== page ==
Step 3: Sewing the Planter

 Materials needed for this step: Clothing Article (pants), Cutting Utensils, needle and thread. 

The bottoms and raw edges of each section need to be sewn so that when it is filled up, everything stays put.


Don't be afraid to sew weak areas a few times over in high stress areas of the fabric to make sure that they are strong enough to keep in all of the soil. I strongly recommend using fishing line for thread as it holds up well against the elements.

When sewing everything into the correct shape, it is important to fold in the edges especially where the fabric is fraying. This will prevent the rips and tears from getting larger because it will lower the stress the area receives. So the key here is reenforce and stitch into place.


For this demonstration, a thick thread was chosen and sewn in using a simple stitch. Feel free to use more decorative or elaborate stitching. Anything works as long as it holds the clothing together.

Step 4: Lining

Materials needed for this step:  Liner and Cutting Utensils.
 
In this step, we want to prep and insert the liner. This piece is one of the most important because it holds in the interior of the planter and controls flooding. 

 
For this step to be completed smoothly, a large amount of table space is recommended. Lay out the liner flat onto the work surface. My liner will be used to fill two enclosures, so the plastic shower liner needs to be cut into two pieces large enough to cover the interior of each planter.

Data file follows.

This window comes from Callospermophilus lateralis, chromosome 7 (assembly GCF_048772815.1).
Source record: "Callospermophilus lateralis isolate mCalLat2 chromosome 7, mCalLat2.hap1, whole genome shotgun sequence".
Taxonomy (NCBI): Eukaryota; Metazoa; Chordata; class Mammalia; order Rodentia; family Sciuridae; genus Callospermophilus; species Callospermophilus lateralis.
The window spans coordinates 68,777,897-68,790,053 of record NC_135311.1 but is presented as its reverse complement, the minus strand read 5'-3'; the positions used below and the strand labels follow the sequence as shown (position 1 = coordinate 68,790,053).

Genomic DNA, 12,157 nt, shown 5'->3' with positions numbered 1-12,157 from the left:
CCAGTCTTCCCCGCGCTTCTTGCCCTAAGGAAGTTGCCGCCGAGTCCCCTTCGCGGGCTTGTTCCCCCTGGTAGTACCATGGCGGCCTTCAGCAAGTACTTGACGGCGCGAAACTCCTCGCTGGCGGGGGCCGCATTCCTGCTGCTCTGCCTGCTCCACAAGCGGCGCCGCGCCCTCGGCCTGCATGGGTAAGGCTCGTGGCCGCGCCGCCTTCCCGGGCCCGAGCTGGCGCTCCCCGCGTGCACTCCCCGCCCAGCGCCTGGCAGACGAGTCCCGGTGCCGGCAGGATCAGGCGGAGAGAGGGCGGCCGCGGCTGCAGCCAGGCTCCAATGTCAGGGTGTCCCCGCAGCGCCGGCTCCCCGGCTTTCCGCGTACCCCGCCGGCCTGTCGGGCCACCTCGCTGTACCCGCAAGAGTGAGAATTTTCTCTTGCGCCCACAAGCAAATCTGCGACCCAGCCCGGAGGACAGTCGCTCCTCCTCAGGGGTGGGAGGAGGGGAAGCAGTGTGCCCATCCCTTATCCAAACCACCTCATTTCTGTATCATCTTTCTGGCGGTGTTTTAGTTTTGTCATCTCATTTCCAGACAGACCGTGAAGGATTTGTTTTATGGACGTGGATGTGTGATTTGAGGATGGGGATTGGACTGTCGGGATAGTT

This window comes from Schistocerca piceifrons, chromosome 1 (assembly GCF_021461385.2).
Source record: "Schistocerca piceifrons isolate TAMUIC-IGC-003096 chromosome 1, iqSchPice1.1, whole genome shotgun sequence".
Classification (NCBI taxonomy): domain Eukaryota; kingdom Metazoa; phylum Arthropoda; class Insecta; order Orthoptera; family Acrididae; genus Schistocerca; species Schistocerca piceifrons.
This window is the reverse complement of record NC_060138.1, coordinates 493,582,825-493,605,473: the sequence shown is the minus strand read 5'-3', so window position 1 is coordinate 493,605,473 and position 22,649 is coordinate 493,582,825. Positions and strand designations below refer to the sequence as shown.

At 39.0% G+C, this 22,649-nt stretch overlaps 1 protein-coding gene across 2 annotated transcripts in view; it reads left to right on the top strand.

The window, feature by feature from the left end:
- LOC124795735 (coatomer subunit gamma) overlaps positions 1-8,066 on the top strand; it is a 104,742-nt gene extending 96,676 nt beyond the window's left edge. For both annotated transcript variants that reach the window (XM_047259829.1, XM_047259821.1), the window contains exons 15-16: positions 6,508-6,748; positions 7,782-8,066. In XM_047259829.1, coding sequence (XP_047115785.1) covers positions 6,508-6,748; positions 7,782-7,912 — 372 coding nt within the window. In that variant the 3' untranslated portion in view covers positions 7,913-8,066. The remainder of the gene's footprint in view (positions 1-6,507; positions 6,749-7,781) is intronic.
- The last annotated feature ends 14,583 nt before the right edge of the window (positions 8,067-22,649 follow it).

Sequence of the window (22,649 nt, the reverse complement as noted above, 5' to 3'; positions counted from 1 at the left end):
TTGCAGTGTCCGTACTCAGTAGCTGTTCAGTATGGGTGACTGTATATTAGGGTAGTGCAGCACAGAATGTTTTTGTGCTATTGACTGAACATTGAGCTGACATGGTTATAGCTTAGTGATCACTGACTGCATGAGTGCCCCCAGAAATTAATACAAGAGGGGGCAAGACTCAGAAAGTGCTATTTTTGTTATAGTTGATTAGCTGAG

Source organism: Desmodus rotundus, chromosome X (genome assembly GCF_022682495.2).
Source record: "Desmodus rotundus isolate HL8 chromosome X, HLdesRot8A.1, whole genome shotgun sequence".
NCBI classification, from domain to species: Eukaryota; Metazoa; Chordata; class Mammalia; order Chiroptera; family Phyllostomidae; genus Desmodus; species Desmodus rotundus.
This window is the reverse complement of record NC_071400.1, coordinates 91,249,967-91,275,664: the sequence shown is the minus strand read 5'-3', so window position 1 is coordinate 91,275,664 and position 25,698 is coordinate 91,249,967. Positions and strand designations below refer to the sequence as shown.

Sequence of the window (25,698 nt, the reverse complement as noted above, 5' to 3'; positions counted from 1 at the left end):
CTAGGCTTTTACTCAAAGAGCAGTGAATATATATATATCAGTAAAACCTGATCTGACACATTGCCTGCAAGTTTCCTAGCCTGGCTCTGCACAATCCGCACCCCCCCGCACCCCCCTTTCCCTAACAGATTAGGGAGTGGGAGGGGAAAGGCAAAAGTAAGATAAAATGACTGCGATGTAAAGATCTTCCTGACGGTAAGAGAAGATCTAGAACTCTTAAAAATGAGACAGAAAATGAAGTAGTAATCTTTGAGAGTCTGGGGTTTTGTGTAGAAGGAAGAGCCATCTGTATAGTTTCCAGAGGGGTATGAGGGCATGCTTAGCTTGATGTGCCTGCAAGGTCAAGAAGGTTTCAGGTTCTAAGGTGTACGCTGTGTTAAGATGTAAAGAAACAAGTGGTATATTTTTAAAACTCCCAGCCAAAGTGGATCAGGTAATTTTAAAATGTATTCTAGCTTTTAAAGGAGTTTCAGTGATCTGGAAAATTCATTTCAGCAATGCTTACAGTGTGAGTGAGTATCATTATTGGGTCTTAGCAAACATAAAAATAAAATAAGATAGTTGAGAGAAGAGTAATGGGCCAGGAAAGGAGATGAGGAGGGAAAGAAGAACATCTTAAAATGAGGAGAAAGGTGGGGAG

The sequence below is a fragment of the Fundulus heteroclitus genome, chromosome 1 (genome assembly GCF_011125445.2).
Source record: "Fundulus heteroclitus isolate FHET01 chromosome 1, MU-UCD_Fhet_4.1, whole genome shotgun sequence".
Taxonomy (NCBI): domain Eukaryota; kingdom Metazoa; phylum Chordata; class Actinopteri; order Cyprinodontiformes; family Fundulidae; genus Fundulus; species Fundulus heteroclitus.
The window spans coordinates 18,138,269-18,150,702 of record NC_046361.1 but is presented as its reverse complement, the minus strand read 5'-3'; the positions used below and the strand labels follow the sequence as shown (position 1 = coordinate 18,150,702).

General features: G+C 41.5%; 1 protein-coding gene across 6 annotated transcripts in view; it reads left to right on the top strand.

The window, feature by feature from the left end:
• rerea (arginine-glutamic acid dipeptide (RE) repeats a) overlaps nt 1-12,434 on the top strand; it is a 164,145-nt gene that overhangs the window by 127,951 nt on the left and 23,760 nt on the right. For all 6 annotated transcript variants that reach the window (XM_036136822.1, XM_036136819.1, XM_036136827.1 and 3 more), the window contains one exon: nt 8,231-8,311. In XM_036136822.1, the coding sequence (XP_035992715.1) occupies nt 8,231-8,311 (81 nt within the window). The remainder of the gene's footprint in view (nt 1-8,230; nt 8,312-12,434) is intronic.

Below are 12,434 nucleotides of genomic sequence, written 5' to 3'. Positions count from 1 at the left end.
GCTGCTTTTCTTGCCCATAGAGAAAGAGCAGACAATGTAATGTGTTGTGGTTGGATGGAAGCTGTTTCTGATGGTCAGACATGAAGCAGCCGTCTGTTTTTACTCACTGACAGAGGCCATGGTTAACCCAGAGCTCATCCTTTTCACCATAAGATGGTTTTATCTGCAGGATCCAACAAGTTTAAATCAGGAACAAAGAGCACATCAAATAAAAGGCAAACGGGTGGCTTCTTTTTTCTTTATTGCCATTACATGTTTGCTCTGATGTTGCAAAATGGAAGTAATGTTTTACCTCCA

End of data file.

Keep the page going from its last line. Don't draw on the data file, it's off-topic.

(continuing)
Simply lay out the liner and cut the plastic roughly into the needed size. For this step, it is better for the liner to be cut into oversized segments and trimmed after it has been properly fitted and filled. For this reason, do not worry about making cutting the pieces too big. The liner needs to be placed into the planter and spread out so it hugs the outer walls and takes the shape as a planter. Now trim the liner and repeat using the leftovers to line the second planter.

Carefully take out the liner while trying to retain its shape in the planter. Now cut a small slit into the liner about an inch long a few inches from where the bottom of the planter is. Try not to cut the slit too high if the planter is shallow. Cut no more than three slits throughout the liner at this height. For my liner, I am cutting at two points. One on the right and the other on the left side.